By: Bob Giuda, NH District 2 State Senator
New Hampshire ranks 49th of the 50 states in government transparency because of our existing Right-to-Know appeals process. The 13-member statutory Commission To Study Processes To Resolve Right-To-Know Complaints, after studying our process and reviewing how other states deal with their appeals, unanimously agreed that creating an Ombudsman was the most efficient way to resolve Right to Know (RTK) grievances without going to court. It would make RTK appeals faster, fairer and less costly for towns, citizens, businesses and organizations.
The Commission crafted SB555, which passed both the Senate and the House Judiciary Committee with minor amendments. The House Finance Committee, however, voted the Bill ITL.
With regard to costs, in just one RTK appeal, the town of Sandwich was ordered to pay over $200,000 in attorney fees to the citizen who appealed a RTK denial. In another case, the town of Tuftonboro paid over $20,000 in legal fees when it lost its RTK lawsuit. The town of Deerfield has spent over $50,000 in RTK lawsuits. The Oyster River School District spent $60,000 in legal fees and lost. Regardless of who prevails in court, significant legal fees are ALWAYS passed on to local taxpayers. A state outlay of $48,000 for an Ombudsman will save our towns far more than $48,000 each year in avoided litigation costs for RTK appeals.
Testimony before the Commission clearly underscored the need for a complete redesign of the appeals process. Under current law, appellants must prove why government should release information, rather than government proving why it should not. Most citizens don’t have the time or money to appeal a denial to Superior court. Testimony proved conclusively that public officials know this and use it to knowingly skirt RTK laws. For each Right to Know petition filed in Superior court, there are many violations which are not challenged by citizens because they cannot afford to do so. This is a major structural impediment to transparency in our government.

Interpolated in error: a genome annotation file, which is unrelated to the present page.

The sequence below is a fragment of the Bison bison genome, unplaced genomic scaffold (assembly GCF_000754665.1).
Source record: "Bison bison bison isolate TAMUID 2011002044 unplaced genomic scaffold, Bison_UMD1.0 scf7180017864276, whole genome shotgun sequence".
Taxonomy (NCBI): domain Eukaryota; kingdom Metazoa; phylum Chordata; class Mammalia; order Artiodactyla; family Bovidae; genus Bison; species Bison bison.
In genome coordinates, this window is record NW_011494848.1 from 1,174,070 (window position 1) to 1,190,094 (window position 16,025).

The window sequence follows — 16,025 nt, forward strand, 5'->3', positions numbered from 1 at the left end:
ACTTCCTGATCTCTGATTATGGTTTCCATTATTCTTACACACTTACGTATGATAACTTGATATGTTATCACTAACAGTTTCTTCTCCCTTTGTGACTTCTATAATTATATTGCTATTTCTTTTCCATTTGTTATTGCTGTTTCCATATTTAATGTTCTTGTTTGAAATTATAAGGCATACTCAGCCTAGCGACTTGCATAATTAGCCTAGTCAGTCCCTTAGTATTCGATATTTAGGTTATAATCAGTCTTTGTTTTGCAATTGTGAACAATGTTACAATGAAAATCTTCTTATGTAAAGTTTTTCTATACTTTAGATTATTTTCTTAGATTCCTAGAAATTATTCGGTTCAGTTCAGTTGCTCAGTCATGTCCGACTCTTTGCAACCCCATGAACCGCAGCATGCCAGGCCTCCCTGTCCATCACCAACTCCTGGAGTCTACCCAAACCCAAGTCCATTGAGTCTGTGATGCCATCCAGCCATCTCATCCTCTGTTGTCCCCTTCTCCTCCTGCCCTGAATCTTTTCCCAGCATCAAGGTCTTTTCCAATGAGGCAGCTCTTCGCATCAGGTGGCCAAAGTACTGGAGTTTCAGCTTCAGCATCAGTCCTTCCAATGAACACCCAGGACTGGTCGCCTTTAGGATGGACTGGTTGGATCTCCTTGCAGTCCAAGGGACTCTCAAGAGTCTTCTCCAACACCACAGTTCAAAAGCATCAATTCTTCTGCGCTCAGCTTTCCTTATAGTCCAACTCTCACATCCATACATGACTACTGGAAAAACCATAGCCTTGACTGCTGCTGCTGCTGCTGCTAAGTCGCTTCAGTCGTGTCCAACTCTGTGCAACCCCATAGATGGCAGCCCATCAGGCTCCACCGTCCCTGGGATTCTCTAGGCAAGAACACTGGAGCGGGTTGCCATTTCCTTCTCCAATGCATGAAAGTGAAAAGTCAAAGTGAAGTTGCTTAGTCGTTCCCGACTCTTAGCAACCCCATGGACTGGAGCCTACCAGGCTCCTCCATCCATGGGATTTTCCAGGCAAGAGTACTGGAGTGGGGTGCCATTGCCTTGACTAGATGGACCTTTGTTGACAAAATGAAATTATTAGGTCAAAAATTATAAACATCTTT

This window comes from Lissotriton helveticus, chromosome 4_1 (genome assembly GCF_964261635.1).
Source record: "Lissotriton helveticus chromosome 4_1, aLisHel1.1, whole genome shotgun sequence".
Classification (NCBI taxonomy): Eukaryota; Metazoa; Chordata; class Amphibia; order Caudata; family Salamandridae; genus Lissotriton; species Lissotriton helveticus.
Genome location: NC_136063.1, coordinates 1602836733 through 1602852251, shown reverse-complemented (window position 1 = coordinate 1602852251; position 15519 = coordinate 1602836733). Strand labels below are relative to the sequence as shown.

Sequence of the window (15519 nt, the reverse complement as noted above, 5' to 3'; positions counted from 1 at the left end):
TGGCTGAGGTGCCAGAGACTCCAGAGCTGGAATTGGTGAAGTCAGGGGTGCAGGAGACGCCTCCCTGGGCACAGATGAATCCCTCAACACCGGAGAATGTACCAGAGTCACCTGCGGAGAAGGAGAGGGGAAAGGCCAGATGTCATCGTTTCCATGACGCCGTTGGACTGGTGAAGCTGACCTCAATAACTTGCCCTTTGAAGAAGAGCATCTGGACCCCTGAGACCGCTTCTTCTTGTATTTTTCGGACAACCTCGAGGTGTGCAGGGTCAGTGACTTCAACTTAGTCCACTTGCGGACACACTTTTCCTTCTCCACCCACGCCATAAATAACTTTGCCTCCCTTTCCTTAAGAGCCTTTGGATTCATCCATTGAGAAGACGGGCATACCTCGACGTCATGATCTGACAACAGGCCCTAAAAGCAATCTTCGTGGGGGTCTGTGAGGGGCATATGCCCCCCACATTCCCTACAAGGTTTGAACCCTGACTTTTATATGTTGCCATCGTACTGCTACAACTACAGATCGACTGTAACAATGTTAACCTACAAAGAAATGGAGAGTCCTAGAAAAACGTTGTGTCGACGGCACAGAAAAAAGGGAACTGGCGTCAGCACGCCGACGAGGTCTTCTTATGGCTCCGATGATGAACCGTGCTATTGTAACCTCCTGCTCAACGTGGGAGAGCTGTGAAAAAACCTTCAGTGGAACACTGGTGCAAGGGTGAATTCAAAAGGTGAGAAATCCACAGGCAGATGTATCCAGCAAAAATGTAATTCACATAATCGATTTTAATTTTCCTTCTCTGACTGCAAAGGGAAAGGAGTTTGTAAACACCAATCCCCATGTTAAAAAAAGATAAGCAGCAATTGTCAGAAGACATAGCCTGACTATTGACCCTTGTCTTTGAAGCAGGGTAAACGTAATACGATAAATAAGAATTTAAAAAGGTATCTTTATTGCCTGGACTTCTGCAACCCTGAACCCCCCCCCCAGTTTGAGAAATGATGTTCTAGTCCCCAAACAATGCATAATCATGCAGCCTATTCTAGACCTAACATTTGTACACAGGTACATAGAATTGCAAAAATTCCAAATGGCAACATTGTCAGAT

SB 555 creates an alternative process which levels the playing field when an alleged right to know violation has occurred. With the ombudsman, most citizen complaints can be resolved out of court by an independent arbiter. This alternate resolution process will protect our citizens’ right to know, regardless of their financial means, while still protecting the due process rights of all interested parties to pursue a remedy court.
I am asking you to carefully consider the Commission’s work on SB555 and the compelling testimony of the citizens and organizations which testified before it. Please affirm our citizens’ Right to Know and support greater transparency in government by overturning the ITL on SB555 and voting Ought to Pass as Amended.
Thank you for your consideration.
NH District 2
The Full House will be voting on SB 555.
Please contact your Legislator NOW and ask them to pass SB 555.